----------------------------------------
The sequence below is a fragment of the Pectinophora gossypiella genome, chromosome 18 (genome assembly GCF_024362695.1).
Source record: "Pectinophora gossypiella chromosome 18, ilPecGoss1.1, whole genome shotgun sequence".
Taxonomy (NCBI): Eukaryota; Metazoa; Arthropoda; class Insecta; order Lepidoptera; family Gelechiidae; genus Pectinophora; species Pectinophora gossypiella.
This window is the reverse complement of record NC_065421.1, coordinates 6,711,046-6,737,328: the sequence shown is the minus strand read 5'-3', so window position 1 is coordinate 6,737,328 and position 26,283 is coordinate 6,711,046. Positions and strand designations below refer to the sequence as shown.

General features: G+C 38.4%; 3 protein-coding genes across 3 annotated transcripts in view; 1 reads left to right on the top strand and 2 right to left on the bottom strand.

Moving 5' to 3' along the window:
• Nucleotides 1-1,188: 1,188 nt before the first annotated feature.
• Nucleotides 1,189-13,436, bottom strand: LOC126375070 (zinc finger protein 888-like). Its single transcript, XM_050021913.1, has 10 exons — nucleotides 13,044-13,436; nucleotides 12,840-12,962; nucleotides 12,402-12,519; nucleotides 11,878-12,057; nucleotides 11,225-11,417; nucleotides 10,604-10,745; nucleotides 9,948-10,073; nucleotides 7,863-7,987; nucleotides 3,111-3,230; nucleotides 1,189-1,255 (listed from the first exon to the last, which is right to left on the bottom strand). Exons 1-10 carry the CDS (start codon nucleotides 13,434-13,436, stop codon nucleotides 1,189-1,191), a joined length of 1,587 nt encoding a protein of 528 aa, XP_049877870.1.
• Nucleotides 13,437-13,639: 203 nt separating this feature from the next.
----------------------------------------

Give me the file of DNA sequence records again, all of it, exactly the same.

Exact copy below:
The sequence below is a fragment of the Pectinophora gossypiella genome, chromosome 18 (genome assembly GCF_024362695.1).
Source record: "Pectinophora gossypiella chromosome 18, ilPecGoss1.1, whole genome shotgun sequence".
Taxonomy (NCBI): Eukaryota; Metazoa; Arthropoda; class Insecta; order Lepidoptera; family Gelechiidae; genus Pectinophora; species Pectinophora gossypiella.
This window is the reverse complement of record NC_065421.1, coordinates 6,711,046-6,737,328: the sequence shown is the minus strand read 5'-3', so window position 1 is coordinate 6,737,328 and position 26,283 is coordinate 6,711,046. Positions and strand designations below refer to the sequence as shown.

General features: G+C 38.4%; 3 protein-coding genes across 3 annotated transcripts in view; 1 reads left to right on the top strand and 2 right to left on the bottom strand.

Moving 5' to 3' along the window:
• Nucleotides 1-1,188: 1,188 nt before the first annotated feature.
• Nucleotides 1,189-13,436, bottom strand: LOC126375070 (zinc finger protein 888-like). Its single transcript, XM_050021913.1, has 10 exons — nucleotides 13,044-13,436; nucleotides 12,840-12,962; nucleotides 12,402-12,519; nucleotides 11,878-12,057; nucleotides 11,225-11,417; nucleotides 10,604-10,745; nucleotides 9,948-10,073; nucleotides 7,863-7,987; nucleotides 3,111-3,230; nucleotides 1,189-1,255 (listed from the first exon to the last, which is right to left on the bottom strand). Exons 1-10 carry the CDS (start codon nucleotides 13,434-13,436, stop codon nucleotides 1,189-1,191), a joined length of 1,587 nt encoding a protein of 528 aa, XP_049877870.1.
• Nucleotides 13,437-13,639: 203 nt separating this feature from the next.